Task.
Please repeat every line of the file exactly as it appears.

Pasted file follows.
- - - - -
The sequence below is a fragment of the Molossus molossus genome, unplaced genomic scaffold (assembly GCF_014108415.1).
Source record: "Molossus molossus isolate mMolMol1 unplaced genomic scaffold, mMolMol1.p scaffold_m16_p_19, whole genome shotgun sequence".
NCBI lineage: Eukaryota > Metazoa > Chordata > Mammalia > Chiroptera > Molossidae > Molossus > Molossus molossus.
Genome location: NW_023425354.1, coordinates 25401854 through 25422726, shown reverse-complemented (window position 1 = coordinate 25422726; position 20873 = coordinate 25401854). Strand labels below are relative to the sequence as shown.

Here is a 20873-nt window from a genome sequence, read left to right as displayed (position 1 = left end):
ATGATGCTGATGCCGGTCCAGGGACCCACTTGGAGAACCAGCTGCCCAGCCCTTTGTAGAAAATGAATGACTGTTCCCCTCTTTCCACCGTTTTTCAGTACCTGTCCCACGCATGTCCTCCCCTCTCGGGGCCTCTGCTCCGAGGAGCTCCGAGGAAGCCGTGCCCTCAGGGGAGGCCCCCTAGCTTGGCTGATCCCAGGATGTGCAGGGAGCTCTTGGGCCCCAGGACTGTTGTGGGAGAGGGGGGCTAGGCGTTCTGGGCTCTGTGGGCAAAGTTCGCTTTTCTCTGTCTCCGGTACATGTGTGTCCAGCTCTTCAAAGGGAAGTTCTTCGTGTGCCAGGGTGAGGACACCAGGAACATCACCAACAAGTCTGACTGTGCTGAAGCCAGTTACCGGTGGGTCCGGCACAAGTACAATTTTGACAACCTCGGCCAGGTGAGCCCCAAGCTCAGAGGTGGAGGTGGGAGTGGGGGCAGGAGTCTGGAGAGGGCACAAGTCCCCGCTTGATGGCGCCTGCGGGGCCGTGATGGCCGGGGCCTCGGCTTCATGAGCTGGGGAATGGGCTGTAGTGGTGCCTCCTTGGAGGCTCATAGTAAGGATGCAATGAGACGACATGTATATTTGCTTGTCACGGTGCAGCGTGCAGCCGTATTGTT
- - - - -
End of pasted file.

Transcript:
The sequence below is a fragment of the Molossus molossus genome, unplaced genomic scaffold (assembly GCF_014108415.1).
Source record: "Molossus molossus isolate mMolMol1 unplaced genomic scaffold, mMolMol1.p scaffold_m16_p_19, whole genome shotgun sequence".
NCBI lineage: Eukaryota > Metazoa > Chordata > Mammalia > Chiroptera > Molossidae > Molossus > Molossus molossus.
Genome location: NW_023425354.1, coordinates 25401854 through 25422726, shown reverse-complemented (window position 1 = coordinate 25422726; position 20873 = coordinate 25401854). Strand labels below are relative to the sequence as shown.

Here is a 20873-nt window from a genome sequence, read left to right as displayed (position 1 = left end):
ATGATGCTGATGCCGGTCCAGGGACCCACTTGGAGAACCAGCTGCCCAGCCCTTTGTAGAAAATGAATGACTGTTCCCCTCTTTCCACCGTTTTTCAGTACCTGTCCCACGCATGTCCTCCCCTCTCGGGGCCTCTGCTCCGAGGAGCTCCGAGGAAGCCGTGCCCTCAGGGGAGGCCCCCTAGCTTGGCTGATCCCAGGATGTGCAGGGAGCTCTTGGGCCCCAGGACTGTTGTGGGAGAGGGGGGCTAGGCGTTCTGGGCTCTGTGGGCAAAGTTCGCTTTTCTCTGTCTCCGGTACATGTGTGTCCAGCTCTTCAAAGGGAAGTTCTTCGTGTGCCAGGGTGAGGACACCAGGAACATCACCAACAAGTCTGACTGTGCTGAAGCCAGTTACCGGTGGGTCCGGCACAAGTACAATTTTGACAACCTCGGCCAGGTGAGCCCCAAGCTCAGAGGTGGAGGTGGGAGTGGGGGCAGGAGTCTGGAGAGGGCACAAGTCCCCGCTTGATGGCGCCTGCGGGGCCGTGATGGCCGGGGCCTCGGCTTCATGAGCTGGGGAATGGGCTGTAGTGGTGCCTCCTTGGAGGCTCATAGTAAGGATGCAATGAGACGACATGTATATTTGCTTGTCACGGTGCAGCGTGCAGCCGTATTGTT